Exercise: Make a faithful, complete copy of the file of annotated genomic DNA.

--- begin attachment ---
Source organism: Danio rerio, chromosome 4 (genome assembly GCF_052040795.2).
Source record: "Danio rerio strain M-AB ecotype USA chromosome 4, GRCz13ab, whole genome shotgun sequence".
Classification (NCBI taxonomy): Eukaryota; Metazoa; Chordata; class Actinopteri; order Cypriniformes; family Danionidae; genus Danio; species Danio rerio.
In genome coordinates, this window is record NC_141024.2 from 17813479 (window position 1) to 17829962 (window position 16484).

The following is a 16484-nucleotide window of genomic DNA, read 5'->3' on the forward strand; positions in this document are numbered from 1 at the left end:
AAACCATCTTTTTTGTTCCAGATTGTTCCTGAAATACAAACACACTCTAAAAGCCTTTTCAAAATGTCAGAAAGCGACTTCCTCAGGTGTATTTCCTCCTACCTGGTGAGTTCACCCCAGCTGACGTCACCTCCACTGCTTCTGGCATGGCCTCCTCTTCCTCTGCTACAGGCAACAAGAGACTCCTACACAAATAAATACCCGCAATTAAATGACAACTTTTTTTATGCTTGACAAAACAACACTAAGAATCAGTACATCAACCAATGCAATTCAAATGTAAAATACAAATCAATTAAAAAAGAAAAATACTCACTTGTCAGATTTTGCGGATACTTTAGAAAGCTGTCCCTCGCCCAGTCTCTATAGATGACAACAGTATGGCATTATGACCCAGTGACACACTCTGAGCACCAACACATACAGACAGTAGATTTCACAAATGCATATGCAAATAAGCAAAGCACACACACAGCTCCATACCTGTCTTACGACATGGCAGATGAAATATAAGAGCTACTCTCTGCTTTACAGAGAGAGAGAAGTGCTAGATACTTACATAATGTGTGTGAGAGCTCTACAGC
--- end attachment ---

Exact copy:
Source organism: Danio rerio, chromosome 4 (genome assembly GCF_052040795.2).
Source record: "Danio rerio strain M-AB ecotype USA chromosome 4, GRCz13ab, whole genome shotgun sequence".
Classification (NCBI taxonomy): Eukaryota; Metazoa; Chordata; class Actinopteri; order Cypriniformes; family Danionidae; genus Danio; species Danio rerio.
In genome coordinates, this window is record NC_141024.2 from 17813479 (window position 1) to 17829962 (window position 16484).

The following is a 16484-nucleotide window of genomic DNA, read 5'->3' on the forward strand; positions in this document are numbered from 1 at the left end:
AAACCATCTTTTTTGTTCCAGATTGTTCCTGAAATACAAACACACTCTAAAAGCCTTTTCAAAATGTCAGAAAGCGACTTCCTCAGGTGTATTTCCTCCTACCTGGTGAGTTCACCCCAGCTGACGTCACCTCCACTGCTTCTGGCATGGCCTCCTCTTCCTCTGCTACAGGCAACAAGAGACTCCTACACAAATAAATACCCGCAATTAAATGACAACTTTTTTTATGCTTGACAAAACAACACTAAGAATCAGTACATCAACCAATGCAATTCAAATGTAAAATACAAATCAATTAAAAAAGAAAAATACTCACTTGTCAGATTTTGCGGATACTTTAGAAAGCTGTCCCTCGCCCAGTCTCTATAGATGACAACAGTATGGCATTATGACCCAGTGACACACTCTGAGCACCAACACATACAGACAGTAGATTTCACAAATGCATATGCAAATAAGCAAAGCACACACACAGCTCCATACCTGTCTTACGACATGGCAGATGAAATATAAGAGCTACTCTCTGCTTTACAGAGAGAGAGAAGTGCTAGATACTTACATAATGTGTGTGAGAGCTCTACAGC